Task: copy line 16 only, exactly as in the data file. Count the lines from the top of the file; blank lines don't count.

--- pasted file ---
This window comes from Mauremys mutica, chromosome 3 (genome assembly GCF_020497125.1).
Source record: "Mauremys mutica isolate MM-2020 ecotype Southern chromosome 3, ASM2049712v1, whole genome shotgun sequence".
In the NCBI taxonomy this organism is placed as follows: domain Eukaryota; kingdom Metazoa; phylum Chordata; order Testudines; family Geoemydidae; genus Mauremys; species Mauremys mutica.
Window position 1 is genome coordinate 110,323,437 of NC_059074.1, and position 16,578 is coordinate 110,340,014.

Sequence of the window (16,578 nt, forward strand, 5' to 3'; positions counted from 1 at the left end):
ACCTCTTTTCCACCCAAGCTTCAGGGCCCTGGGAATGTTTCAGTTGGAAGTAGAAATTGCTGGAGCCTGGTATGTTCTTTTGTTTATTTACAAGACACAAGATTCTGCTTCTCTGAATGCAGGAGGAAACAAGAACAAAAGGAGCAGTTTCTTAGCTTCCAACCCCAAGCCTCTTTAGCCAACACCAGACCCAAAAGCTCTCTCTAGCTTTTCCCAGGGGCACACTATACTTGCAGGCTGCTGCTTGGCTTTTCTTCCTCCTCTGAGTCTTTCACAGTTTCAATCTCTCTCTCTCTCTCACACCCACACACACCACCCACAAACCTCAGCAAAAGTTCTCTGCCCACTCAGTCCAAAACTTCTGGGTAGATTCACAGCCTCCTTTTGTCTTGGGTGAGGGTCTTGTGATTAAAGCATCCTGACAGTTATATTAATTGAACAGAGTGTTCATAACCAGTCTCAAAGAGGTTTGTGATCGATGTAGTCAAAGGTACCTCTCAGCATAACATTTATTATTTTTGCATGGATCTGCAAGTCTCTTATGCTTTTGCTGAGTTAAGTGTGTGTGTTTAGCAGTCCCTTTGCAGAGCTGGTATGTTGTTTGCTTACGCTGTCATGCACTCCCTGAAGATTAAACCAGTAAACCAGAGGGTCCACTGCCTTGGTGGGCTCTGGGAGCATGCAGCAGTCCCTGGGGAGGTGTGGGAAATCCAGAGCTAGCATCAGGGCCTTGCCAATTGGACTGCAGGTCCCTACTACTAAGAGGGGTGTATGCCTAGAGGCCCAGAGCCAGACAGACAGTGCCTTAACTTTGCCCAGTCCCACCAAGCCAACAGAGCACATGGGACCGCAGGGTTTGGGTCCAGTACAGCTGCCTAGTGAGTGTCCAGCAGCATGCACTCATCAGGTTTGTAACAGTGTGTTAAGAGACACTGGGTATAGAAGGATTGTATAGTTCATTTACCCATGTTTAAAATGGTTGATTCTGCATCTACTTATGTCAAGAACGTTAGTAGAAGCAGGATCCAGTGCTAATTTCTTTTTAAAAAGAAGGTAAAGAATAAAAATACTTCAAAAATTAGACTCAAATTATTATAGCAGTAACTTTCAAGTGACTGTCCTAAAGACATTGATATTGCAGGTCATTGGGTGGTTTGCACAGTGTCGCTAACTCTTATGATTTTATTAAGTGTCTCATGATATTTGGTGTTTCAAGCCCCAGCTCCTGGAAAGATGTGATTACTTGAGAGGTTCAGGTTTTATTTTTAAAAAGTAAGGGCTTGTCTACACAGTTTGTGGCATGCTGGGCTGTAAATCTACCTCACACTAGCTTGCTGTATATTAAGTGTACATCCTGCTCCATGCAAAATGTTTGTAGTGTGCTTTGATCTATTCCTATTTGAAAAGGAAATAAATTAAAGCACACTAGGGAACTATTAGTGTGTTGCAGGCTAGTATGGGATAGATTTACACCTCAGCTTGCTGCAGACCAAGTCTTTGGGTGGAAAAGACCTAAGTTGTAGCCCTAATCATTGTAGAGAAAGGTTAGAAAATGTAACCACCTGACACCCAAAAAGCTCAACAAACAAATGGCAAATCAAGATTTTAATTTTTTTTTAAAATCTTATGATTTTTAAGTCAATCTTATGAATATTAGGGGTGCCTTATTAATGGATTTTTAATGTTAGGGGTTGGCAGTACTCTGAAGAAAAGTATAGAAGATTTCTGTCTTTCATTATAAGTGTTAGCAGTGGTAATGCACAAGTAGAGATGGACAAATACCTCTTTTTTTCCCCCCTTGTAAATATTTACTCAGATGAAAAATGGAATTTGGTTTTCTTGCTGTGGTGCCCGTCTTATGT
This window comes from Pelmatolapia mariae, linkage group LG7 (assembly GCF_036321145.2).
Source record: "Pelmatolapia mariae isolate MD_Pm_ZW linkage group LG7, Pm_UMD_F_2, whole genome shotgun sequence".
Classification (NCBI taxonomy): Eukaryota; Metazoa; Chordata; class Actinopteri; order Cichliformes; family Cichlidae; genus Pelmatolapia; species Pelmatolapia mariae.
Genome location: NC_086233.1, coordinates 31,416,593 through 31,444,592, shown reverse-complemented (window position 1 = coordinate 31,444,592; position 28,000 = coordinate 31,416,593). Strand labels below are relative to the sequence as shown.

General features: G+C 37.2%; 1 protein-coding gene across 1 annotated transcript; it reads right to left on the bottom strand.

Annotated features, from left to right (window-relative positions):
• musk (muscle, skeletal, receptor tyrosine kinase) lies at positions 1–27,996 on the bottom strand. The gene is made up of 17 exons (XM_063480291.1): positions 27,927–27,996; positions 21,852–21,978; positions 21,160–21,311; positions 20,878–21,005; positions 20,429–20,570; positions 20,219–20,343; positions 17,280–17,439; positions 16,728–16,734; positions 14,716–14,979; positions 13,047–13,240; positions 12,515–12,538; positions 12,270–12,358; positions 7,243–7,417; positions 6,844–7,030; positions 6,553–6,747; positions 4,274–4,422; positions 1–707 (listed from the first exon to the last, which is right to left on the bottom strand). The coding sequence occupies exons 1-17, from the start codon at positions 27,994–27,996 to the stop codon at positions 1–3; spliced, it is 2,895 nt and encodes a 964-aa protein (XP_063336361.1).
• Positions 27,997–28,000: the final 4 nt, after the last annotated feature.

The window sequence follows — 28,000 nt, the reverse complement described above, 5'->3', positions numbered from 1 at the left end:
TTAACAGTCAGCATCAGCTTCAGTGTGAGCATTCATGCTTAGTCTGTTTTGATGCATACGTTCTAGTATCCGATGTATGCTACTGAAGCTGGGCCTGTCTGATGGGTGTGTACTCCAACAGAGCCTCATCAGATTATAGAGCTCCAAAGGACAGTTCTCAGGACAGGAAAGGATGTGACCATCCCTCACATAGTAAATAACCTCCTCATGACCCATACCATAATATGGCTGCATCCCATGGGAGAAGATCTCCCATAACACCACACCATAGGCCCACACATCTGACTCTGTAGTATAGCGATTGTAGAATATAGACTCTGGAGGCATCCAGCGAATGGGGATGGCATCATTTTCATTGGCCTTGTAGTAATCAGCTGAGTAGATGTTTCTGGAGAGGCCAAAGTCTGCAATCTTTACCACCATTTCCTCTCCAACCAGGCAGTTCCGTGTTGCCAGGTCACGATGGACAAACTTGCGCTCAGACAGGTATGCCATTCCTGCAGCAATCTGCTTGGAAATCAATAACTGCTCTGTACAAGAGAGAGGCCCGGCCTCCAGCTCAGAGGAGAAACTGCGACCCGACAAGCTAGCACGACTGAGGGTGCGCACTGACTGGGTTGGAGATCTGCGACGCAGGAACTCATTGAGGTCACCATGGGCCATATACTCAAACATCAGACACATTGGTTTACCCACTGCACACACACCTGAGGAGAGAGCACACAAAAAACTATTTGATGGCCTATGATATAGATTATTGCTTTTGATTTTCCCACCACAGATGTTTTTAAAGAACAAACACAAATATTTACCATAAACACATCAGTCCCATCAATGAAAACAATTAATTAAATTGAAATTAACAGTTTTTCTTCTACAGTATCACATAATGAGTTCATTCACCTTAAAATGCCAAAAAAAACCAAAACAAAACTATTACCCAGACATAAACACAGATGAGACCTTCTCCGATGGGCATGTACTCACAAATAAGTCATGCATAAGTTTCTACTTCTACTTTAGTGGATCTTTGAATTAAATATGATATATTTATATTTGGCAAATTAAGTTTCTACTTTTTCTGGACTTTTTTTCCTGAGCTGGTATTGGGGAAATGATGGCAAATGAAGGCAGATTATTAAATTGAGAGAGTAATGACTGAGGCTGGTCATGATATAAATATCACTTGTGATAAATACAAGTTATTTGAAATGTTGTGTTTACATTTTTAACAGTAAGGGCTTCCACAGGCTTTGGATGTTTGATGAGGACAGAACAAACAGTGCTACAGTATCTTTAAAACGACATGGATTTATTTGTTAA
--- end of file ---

TTAACAGTCAGCATCAGCTTCAGTGTGAGCATTCATGCTTAGTCTGTTTTGATGCATACGTTCTAGTATCCGATGTATGCTACTGAAGCTGGGCCTGTCTGATGGGTGTGTACTCCAACAGAGCCTCATCAGATTATAGAGCTCCAAAGGACAGTTCTCAGGACAGGAAAGGATGTGACCATCCCTCACATAGTAAATAACCTCCTCATGACCCATACCATAATATGGCTGCATCCCATGGGAGAAGATCTCCCATAACACCACACCATAGGCCCACACATCTGACTCTGTAGTATAGCGATTGTAGAATATAGACTCTGGAGGCATCCAGCGAATGGGGATGGCATCATTTTCATTGGCCTTGTAGTAATCAGCTGAGTAGATGTTTCTGGAGAGGCCAAAGTCTGCAATCTTTACCACCATTTCCTCTCCAACCAGGCAGTTCCGTGTTGCCAGGTCACGATGGACAAACTTGCGCTCAGACAGGTATGCCATTCCTGCAGCAATCTGCTTGGAAATCAATAACTGCTCTGTACAAGAGAGAGGCCCGGCCTCCAGCTCAGAGGAGAAACTGCGACCCGACAAGCTAGCACGACTGAGGGTGCGCACTGACTGGGTTGGAGATCTGCGACGCAGGAACTCATTGAGGTCACCATGGGCCATATACTCAAACATCAGACACATTGGTTTACCCACTGCACACACACCTGAGGAGAGAGCACACAAAAAACTATTTGATGGCCTATGATATAGATTATTGCTTTTGATTTTCCCACCACAGATGTTTTTAAAGAACAAACACAAATATTTACCATAAACACATCAGTCCCATCAATGAAAACAATTAATTAAATTGAAATTAACAGTTTTTCTTCTACAGTATCACATAATGAGTTCATTCACCTTAAAATGCCAAAAAAAACCAAAACAAAACTATTACCCAGACATAAACACAGATGAGACCTTCTCCGATGGGCATGTACTCACAAATAAGTCATGCATAAGTTTCTACTTCTACTTTAGTGGATCTTTGAATTAAATATGATATATTTATATTTGGCAAATTAAGTTTCTACTTTTTCTGGACTTTTTTTCCTGAGCTGGTATTGGGGAAATGATGGCAAATGAAGGCAGATTATTAAATTGAGAGAGTAATGACTGAGGCTGGTCATGATATAAATATCACTTGTGATAAATACAAGTTATTTGAAATGTTGTGTTTACATTTTTAACAGTAAGGGCTTCCACAGGCTTTGGATGTTTGATGAGGACAGAACAAACAGTGCTACAGTATCTTTAAAACGACATGGATTTATTTGTTAA